TABLE 18______________________________________i       Ri        Di           Ni     ν______________________________________ 1*     41.03035  0.800000     1.804200                                 46.50 2      6.17918   2.328578 3*     13.34897  2.034413     1.846660                                 23.80 4*     26.66507  17.177930** 5*     6.39363   2.051355     1.595841                                 61.06 6*     1731.37898             0.200042 7      STOP      2.298918 8*     6.80296   1.617210     1.716975                                 51.32 9*     40.82105  0.32708210      -37.77417 0.800000     1.846660                                 23.8011      5.47070   3.948628**12*     12.71762  3.016403     1.673289                                 31.9013*     -207.35833             1.500380**14      ∞   2.900000     1.516800                                 64.1715      ∞______________________________________

Aspherical coefficients of the fifth example are as shown in Tables 19 to 21.

              TABLE 19______________________________________i     1             3           4______________________________________K     0.017592      -0.472999   -0.046049A     0.412829E-03  -0.828729E-03                           -0.857675E-03B     -0.139883E-04 0.627939E-05                           0.518895E-05C     0.265921E-06  0.124250E-06                           -0.258998E-06D     -0.181305E-08 -0.150934E-07                           -0.276120E-08______________________________________

              TABLE 20______________________________________i     5             6           8______________________________________K     -0.074618     -0.609892e-7                           0.095177A     -0.606079E-04 -0.156773E-03                           -0.956957E-03B     0.631403E-06  0.718881E-06                           -0.433607E-04C     0.776812E-06  0.193463E-05                           -0.343505E-05D     -0.757451E-07 -0.183474E-06                           -0.636908E-06______________________________________

              TABLE 21______________________________________i     9             12          13______________________________________K     -0.002725     -0.031177   -0.000002A     -0.176801E-03 0.160253E-03                           0.263175E-03B     -0.208501E-05 0.244100E-04                           0.170260E-04C     -0.182401E-04 -0.345630E-05                           -0.239111E-05D     0.535074E-06  0.169326E-06                           0.117168E-06______________________________________

The surface distance D4 between the front lens group 10 and the rear lens group 20, the surface distance D11 between the negative lens 23 and the rearmost positive lens 25 of the rear lens group 20, and the surface distance D13 between the rear lens group 20 and the parallel glass plate 30 vary according to the zooming position as well as the focusing position of the zoom lens 5 as shown in Table 22.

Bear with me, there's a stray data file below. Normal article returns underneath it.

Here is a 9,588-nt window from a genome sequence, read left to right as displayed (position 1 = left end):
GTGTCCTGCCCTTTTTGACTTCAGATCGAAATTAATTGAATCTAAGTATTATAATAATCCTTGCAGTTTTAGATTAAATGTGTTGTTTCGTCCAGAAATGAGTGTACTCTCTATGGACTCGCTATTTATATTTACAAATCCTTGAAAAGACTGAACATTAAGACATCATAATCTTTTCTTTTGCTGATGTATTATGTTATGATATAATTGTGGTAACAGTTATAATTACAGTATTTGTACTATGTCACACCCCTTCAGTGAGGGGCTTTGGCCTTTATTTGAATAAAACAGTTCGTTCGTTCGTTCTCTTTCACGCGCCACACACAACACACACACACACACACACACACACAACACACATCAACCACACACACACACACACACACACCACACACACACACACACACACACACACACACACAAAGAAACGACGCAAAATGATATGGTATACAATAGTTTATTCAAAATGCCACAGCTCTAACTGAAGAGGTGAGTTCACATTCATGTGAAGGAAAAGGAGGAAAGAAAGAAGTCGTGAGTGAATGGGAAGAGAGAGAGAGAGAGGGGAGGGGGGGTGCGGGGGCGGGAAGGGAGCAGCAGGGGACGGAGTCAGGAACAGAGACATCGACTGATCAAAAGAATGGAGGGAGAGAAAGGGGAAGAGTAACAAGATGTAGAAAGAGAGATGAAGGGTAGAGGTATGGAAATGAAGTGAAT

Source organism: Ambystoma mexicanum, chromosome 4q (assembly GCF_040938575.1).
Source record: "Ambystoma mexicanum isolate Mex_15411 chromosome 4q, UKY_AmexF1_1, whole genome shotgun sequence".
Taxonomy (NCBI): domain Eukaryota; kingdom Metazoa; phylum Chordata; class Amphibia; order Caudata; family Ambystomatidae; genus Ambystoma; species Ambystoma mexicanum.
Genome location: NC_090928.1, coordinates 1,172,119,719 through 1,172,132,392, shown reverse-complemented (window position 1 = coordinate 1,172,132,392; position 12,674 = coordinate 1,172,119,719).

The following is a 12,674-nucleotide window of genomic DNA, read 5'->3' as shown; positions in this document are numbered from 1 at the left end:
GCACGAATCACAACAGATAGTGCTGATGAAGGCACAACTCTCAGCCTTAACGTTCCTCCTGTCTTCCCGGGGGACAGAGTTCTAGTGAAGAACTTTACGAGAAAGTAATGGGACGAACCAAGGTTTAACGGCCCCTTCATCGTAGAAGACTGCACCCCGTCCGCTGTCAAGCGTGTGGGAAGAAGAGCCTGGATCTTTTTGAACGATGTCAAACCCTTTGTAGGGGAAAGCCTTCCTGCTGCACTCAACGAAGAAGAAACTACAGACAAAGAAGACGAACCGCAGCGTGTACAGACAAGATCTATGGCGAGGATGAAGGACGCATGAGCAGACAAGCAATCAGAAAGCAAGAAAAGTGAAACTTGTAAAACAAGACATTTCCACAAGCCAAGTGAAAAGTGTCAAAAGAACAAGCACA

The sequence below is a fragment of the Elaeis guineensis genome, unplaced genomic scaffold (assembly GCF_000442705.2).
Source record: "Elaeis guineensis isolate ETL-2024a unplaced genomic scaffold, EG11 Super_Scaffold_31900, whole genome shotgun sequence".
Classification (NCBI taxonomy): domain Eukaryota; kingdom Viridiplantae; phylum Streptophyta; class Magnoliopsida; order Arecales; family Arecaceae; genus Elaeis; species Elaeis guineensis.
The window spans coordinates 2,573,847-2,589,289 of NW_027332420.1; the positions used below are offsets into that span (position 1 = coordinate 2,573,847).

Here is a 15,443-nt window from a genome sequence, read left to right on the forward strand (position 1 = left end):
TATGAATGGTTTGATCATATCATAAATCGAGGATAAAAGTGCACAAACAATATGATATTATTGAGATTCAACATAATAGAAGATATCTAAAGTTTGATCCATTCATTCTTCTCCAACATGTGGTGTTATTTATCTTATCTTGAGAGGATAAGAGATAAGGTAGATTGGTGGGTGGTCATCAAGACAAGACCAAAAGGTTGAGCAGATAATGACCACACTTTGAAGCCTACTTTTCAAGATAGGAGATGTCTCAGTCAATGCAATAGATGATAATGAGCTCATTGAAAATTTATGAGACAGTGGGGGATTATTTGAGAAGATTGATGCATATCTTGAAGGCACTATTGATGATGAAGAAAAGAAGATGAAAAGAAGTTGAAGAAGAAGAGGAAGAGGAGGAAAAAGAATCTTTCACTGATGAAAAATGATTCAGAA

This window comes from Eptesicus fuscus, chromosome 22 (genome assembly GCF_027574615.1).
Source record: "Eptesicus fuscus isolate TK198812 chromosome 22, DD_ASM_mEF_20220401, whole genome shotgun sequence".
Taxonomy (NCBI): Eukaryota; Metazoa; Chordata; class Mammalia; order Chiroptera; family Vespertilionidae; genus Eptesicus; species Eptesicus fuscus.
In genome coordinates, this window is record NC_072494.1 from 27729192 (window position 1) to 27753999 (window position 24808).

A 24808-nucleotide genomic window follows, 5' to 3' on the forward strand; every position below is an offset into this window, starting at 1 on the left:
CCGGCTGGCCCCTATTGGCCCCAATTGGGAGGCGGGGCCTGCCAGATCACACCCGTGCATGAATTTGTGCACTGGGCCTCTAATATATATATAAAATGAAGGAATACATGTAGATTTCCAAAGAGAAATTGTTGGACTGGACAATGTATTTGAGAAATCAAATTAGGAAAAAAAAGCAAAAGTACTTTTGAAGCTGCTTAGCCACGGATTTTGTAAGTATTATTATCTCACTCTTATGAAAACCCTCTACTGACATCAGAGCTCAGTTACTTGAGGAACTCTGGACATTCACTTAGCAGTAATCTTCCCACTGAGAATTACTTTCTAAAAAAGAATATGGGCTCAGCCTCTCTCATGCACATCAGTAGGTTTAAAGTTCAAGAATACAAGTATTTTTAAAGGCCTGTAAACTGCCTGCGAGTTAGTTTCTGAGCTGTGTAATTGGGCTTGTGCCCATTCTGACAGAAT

TABLE 22______________________________________     D4     D11       D13      βf______________________________________INF     W       17.17793 3.94863 1.50038                                   0.6561   M       6.31519  3.94863 5.94543                                   0.4059   T       1.49475  3.94863 11.43942                                   0.0966NEAR    W       17.17793 3.79391 1.65449                                   0.6474   M       6.31519  3.60520 6.28835                                   0.3866   T       1.49475  3.23652 12.15153                                   0.0565______________________________________

According to the sixth example,

ff/fR=17.7647119346/11.6713919436≈1.52

0.0565≦βf≦0.6561 ##EQU7## Therefore, the sixth example satisfies the conditions (1) to (4).

Aberration curves of the zoom lens 5 of the sixth example in the infinity focusing position at the wide-angle terminal, at the middle focal length position and at the telephoto terminal are shown in FIGS. 37A to 37C, 38A to 38C and 39A to 39C respectively. Aberration curves of the zoom lens 5 of the second example in the near range focusing position at the wide-angle terminal, at the middle focal length position and at the telephoto terminal are shown in FIGS. 40A to 40C, 41A to 41C and 42A to 42C respectively.

Although the present invention has been described with respect to the examples shown in the drawings, the present invention is not to be limited to the above embodiments but, on the contrary, various modifications are possible without departing from the scope of appended claims.

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US5818646 *Nov 7, 1997Oct 6, 1998Canon Kabushiki KaishaZoom lens of rear focus type
JPS6276312A * Title not available
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US6995925Mar 4, 2003Feb 7, 2006Fujinon CorporationTwo-group zoom lens
US7085068 *Sep 3, 2004Aug 1, 2006Fujinon CorporationTwo-group zoom lens
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Classifications
U.S. Classification359/692, 359/684, 359/683, 359/691
International ClassificationG02B13/18, G02B15/16, G02B15/177
Cooperative ClassificationG02B15/177
European ClassificationG02B15/177
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Effective date: 20061001
Feb 18, 2004FPAYFee payment
Year of fee payment: 4
Jun 23, 1999ASAssignment
Owner name: FUJI PHOTO FILM CO., LTD., JAPAN
Free format text: ASSIGNMENT OF ASSIGNORS INTEREST;ASSIGNORS:KAYANUMA, YASUNOBU;IKARI, KAZUO;REEL/FRAME:010063/0799;SIGNING DATES FROM 19990615 TO 19990616